Peru to make contact with isolated tribe for first time

Government will talk with Mashco Piro tribe on why they have been emerging from forest

Members of the Mashco Piro tribe in Manu National Park. The Peruvian state will try to make contact with the isolated Amazonian tribe following an arrow attack on a  village in May. Photograph: Reuters/Jean-Paul Van Belle

Members of the Mashco Piro tribe in Manu National Park. The Peruvian state will try to make contact with the isolated Amazonian tribe following an arrow attack on a village in May. Photograph: Reuters/Jean-Paul Van Belle

 

Peru will make contact for the first time with an Amazonian tribe that largely lives isolated in the jungle, part of a bid to ease tensions with nearby villages after a bow-and-arrow attack in May, authorities said.

Government anthropologists will talk with a clan of Mashco Piro indians to understand why they have been emerging from the forest, said deputy culture minister Patricia Balbuena.

In recent years the Mashco Piro have increasingly been spotted seeking machetes and food outside their jungle enclaves in the Manu National Park in southeastern Peru.

Villagers, Christian proselytizers and tourists have all interacted with the tribe, often giving them clothes and food. “The only ones who haven’t been in contact with them are representatives of the state!” said Ms Balbuena.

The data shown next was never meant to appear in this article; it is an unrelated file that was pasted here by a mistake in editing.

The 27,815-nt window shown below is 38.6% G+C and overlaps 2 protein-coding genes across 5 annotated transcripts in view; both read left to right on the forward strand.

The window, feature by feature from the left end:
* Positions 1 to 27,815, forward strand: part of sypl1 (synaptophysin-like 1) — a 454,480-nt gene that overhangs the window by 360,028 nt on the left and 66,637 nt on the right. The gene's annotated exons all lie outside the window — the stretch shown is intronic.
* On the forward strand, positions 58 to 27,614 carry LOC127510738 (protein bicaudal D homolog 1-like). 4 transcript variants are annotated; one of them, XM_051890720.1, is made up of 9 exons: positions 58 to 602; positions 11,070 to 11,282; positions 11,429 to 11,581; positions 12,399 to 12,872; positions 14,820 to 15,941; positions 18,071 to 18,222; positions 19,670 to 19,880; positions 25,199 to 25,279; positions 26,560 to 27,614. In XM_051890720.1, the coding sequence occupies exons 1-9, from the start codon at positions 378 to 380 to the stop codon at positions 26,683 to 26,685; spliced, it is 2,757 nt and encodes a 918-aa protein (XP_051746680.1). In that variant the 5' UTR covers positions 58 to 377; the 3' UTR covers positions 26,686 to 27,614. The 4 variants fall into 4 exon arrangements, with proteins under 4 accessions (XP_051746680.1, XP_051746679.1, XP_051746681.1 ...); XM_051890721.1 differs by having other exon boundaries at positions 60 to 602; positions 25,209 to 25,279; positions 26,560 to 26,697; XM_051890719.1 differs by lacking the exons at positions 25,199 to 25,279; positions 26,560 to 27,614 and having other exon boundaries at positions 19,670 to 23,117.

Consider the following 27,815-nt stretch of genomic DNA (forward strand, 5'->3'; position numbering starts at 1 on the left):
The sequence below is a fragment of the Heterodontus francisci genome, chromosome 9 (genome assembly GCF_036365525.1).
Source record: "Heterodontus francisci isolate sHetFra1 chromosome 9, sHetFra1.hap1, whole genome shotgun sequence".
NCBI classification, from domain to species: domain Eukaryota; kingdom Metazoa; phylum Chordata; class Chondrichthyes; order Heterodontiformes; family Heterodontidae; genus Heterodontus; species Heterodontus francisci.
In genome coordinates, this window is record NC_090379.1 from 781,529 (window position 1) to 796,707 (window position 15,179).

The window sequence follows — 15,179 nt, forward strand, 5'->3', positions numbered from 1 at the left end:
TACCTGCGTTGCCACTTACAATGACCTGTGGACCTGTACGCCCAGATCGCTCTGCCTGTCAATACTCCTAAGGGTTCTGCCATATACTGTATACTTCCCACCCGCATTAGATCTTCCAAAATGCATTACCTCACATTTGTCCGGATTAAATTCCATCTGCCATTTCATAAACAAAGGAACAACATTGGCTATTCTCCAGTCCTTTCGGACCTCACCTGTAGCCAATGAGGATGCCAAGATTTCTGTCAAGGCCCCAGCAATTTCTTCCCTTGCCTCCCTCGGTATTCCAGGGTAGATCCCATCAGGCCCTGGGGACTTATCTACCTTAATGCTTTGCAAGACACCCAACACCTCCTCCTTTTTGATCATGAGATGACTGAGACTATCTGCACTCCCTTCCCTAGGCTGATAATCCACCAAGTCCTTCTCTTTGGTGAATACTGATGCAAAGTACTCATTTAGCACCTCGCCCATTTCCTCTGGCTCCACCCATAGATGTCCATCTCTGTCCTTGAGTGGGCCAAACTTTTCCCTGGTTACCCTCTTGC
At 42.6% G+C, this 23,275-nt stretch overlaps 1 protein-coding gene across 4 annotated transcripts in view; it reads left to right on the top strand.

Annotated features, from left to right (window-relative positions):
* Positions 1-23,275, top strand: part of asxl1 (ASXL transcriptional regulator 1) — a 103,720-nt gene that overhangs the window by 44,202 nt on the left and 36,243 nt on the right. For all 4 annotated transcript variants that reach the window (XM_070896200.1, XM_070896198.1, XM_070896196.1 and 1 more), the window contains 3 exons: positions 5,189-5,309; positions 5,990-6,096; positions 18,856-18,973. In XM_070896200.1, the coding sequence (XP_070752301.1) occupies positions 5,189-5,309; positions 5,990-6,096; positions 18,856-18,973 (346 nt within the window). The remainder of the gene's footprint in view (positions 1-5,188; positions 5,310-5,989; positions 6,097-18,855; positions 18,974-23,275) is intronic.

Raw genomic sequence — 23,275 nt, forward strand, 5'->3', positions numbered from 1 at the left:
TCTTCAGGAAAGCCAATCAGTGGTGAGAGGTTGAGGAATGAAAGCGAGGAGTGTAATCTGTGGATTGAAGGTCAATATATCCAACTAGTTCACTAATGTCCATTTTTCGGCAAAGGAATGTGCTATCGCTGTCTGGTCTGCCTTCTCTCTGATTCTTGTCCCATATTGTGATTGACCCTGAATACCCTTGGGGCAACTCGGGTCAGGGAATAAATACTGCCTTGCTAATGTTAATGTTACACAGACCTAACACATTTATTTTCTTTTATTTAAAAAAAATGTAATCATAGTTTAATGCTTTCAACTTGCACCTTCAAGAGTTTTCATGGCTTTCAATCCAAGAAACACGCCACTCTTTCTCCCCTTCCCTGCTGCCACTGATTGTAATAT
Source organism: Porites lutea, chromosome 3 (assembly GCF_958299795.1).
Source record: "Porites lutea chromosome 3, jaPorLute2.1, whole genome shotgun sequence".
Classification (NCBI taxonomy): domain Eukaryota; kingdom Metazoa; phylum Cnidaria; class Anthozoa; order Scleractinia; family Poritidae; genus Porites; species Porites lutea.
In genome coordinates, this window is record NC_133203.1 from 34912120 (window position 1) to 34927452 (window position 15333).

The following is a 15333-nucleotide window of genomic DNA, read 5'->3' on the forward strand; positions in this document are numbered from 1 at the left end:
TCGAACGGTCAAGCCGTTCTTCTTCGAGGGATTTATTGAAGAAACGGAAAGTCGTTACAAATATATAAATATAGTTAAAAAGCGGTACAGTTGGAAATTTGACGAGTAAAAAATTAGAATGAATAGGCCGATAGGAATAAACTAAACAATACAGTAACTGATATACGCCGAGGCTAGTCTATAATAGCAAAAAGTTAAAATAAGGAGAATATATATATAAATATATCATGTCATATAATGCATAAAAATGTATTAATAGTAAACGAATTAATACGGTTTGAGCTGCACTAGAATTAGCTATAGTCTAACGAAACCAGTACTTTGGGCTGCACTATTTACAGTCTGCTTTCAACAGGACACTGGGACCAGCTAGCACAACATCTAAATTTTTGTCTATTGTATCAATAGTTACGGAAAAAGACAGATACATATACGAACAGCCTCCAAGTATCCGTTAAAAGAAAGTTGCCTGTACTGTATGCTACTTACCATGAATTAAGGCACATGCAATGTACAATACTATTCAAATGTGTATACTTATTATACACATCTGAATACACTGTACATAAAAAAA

Peru prohibits contact with the Mashco Piro and another dozen “uncontacted” tribes mainly because their immune systems carry little resistance to common illnesses.

Authorities have said they cannot keep people from defying the contact ban because no penalty is attached.

Indigenous group FENAMAD warned that the decision to contact the Mashco Piro could legitimise the kind of unwanted interactions that have decimated isolated tribes in the past.

“Authorities should restrict boat transit and keep people from approaching,” said FENAMAD president Klaus Quicque.

Luis Felipe Torres, the head of the state isolated tribes team, said the government would not forcibly contact the Mashco Piro or try to change their nomadic lifestyle.

“But we can no longer pretend they aren’t trying to make some sort of contact. They have a right to that too.”

The Mashco Piro have historically rejected outsiders, surviving enslavement during Peru’s bloody rubber boom in the late 1800s and later rebuffing missionaries.

However in the past year the Mashco Piro have appeared in populated areas more than 100 times, especially along the banks of a river where they gesture to passersby, said Ms Balbuena.

Not all interactions with outsiders have been peaceful. In May a group of Mashco Piro attacked the native Machiguenga community of Shipetiari, killing a young man with an arrow. In 2011 the Mashco Piro killed another local man and wounded a park ranger with arrows.

Using interpreters of Yine, a native language similar to the Mashco Piro tongue, the government hopes to prevent future clashes. Ms Balbuena said a team of doctors six hours upriver would treat the tribe if disease breaks out. – (Reuters)